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WHEN first discovered, the Callipyge gene was hailed as the answer to breeding lean, well-muscled sheep, writes MLC sheep scientist Jenny Anderson.
Callipyge means beautiful buttocks in Greek, referring to the enhanced size of the loin and gigot muscles. The naturally occurring gene was first found in American Dorset sheep selected with emphasis on leg conformation, meaning genetic engineering had not been used to manufacture such sheep.
The Callipyge gene is responsible for enlargement of muscle mass via enlarged fibres in the hindquarters, loin and shoulder of sheep when compared to normal sheep. Sheep expressing the Callipyge gene have the leanness, muscling and dressing percentage advantages that are required to attract carcass quality premiums.
However, the gene has never been widely accepted or used in commercial breeding programmes. Its major negative effect is increased toughness in some muscles. Meat from the loin of Callipyge sheep was shown to have much higher shear-force values, even after ageing for 21 days. This is caused by higher levels of an enzyme inhibitor, calpastatin.
This high inhibitor level means that the meat does not tenderise during distribution and storage like normal meat. Several techniques for tenderising meat from Callipyge sheep have been attempted, but these have never been successful in reducing toughness to an acceptable level.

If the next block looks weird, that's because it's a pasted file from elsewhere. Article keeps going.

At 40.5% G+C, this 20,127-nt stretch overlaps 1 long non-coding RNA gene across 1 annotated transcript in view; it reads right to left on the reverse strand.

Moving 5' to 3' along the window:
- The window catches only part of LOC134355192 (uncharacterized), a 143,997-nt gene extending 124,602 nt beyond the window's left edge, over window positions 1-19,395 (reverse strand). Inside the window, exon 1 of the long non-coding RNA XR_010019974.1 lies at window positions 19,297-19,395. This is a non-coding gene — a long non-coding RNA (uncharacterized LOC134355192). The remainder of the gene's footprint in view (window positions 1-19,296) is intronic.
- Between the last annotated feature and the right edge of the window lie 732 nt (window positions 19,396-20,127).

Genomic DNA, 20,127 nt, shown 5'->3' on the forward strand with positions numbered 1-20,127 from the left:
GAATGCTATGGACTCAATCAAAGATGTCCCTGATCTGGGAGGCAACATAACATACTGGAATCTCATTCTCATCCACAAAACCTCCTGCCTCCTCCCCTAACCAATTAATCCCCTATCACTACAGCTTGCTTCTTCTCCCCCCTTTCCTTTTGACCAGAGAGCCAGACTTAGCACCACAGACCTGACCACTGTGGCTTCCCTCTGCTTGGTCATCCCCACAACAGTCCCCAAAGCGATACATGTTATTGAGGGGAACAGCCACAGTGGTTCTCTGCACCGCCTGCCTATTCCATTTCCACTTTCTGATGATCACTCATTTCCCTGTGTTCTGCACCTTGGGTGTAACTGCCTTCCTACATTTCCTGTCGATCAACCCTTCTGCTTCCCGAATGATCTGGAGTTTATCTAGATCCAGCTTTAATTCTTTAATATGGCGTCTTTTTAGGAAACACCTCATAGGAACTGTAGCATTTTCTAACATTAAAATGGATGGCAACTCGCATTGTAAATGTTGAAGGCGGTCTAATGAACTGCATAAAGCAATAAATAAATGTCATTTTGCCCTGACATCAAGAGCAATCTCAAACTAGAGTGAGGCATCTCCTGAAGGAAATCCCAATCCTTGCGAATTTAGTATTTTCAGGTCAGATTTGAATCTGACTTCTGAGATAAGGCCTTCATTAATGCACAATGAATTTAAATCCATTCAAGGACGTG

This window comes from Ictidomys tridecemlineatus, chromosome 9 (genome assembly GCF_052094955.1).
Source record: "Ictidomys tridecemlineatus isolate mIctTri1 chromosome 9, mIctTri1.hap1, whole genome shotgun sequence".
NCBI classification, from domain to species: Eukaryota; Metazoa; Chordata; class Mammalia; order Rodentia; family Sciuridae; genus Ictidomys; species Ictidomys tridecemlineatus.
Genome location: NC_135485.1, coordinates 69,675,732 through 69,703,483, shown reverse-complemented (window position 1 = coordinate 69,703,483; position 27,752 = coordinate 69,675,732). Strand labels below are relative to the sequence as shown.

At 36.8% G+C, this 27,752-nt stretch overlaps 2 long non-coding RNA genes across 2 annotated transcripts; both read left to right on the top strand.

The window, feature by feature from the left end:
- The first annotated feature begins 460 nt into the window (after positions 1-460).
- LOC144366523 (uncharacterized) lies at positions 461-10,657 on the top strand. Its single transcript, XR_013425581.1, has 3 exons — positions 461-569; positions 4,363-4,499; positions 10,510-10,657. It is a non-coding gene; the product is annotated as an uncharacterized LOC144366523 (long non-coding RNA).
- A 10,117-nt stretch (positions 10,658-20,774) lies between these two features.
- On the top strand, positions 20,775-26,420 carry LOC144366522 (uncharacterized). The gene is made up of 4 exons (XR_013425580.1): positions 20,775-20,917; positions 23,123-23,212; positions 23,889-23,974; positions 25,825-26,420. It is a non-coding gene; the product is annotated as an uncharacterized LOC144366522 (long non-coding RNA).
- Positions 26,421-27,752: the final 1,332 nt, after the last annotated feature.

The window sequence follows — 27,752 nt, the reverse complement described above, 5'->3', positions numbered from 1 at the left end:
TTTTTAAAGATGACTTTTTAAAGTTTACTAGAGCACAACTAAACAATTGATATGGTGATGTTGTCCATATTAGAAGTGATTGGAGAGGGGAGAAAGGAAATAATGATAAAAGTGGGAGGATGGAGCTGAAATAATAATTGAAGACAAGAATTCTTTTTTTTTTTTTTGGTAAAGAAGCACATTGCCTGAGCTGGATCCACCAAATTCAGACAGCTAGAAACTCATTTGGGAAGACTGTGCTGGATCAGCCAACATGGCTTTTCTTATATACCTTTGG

The Callipyge gene has been in the North American and Australian commercial sheep population at a low frequency for about 11 years. More recently, it was introduced into four British flocks by insemination. This was for experimentation purposes to independently test the genes effects on eating quality.
Lambs carrying and exhibiting the Callipyge gene were compared with non-gene carriers from the same flocks. Results showed that the Callipyge lambs had better conformation, but they proved to be exceedingly tough and unacceptable when eaten.
With such evidence, the MLC and major breed societies are concerned about the presence of the Callipyge gene in Britain, as it is obviously detrimental to eating quality of British lamb, and may damage consumers image of lamb.
A closed meeting was held recently to discuss the Callipyge gene, and use of other possible single genes in Britain. It was decided that a voluntary code of practice should be initiated and adhered to.
By fully researching each single or major gene-carrying breed, these sheep should have no qualities that might disadvantage the sheep industry. Clearly demonstrated long-term positive attributes would be required before the genes were commercially available in Britain. *